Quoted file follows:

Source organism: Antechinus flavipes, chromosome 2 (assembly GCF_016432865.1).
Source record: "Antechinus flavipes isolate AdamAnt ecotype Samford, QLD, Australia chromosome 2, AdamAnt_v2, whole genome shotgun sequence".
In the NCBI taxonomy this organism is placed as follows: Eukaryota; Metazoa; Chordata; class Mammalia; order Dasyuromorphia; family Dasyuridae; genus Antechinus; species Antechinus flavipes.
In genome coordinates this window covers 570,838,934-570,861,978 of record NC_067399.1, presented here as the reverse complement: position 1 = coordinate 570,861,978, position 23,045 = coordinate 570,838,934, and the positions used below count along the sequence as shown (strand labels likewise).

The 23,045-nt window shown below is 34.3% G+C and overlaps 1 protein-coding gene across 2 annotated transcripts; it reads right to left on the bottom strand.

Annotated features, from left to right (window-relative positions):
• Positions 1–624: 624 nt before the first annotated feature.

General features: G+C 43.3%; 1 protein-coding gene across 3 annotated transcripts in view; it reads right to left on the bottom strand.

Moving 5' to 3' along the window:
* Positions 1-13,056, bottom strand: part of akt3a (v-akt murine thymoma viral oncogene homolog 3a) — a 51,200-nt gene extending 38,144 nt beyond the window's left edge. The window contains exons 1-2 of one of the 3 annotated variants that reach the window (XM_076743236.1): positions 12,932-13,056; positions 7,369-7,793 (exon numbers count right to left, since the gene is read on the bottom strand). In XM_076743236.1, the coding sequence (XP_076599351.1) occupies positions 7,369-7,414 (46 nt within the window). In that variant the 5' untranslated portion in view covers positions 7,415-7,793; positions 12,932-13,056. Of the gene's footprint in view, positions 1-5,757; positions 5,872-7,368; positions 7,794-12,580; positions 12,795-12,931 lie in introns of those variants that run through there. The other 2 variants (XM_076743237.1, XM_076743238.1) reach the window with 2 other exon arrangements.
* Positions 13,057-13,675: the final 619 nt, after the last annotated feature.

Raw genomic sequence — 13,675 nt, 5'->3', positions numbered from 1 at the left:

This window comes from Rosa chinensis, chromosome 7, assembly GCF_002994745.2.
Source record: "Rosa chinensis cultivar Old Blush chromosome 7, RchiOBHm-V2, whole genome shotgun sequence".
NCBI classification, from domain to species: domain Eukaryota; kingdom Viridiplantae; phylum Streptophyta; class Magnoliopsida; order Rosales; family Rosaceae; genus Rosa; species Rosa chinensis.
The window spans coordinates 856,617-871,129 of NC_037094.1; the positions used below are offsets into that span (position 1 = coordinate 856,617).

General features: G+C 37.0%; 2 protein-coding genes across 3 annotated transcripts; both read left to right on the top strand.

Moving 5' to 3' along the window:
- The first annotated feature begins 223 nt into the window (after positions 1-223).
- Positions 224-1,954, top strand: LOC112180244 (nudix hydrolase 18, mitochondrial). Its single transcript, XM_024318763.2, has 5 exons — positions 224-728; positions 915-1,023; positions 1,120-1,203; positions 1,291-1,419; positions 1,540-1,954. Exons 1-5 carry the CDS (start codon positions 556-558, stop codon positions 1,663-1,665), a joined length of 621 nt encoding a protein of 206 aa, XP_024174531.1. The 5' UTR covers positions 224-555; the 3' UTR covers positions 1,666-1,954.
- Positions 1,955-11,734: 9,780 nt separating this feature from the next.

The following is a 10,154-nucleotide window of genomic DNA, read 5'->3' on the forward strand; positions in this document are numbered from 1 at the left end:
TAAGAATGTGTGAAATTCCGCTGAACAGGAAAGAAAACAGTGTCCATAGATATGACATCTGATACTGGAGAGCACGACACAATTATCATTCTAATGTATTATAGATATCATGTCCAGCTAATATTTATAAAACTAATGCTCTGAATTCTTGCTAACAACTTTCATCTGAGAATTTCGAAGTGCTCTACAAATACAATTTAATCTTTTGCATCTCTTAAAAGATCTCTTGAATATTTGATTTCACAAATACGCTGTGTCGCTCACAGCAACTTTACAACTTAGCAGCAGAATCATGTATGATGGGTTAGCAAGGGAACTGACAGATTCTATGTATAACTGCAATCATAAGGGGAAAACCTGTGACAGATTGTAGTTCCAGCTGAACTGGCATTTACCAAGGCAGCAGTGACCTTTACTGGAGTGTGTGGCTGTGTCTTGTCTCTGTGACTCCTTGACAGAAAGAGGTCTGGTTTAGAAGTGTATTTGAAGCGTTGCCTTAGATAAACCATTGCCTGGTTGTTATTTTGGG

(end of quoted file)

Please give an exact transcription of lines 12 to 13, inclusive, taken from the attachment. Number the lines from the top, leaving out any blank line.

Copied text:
Raw genomic sequence — 13,675 nt, 5'->3', positions numbered from 1 at the left:

This window comes from Rosa chinensis, chromosome 7, assembly GCF_002994745.2.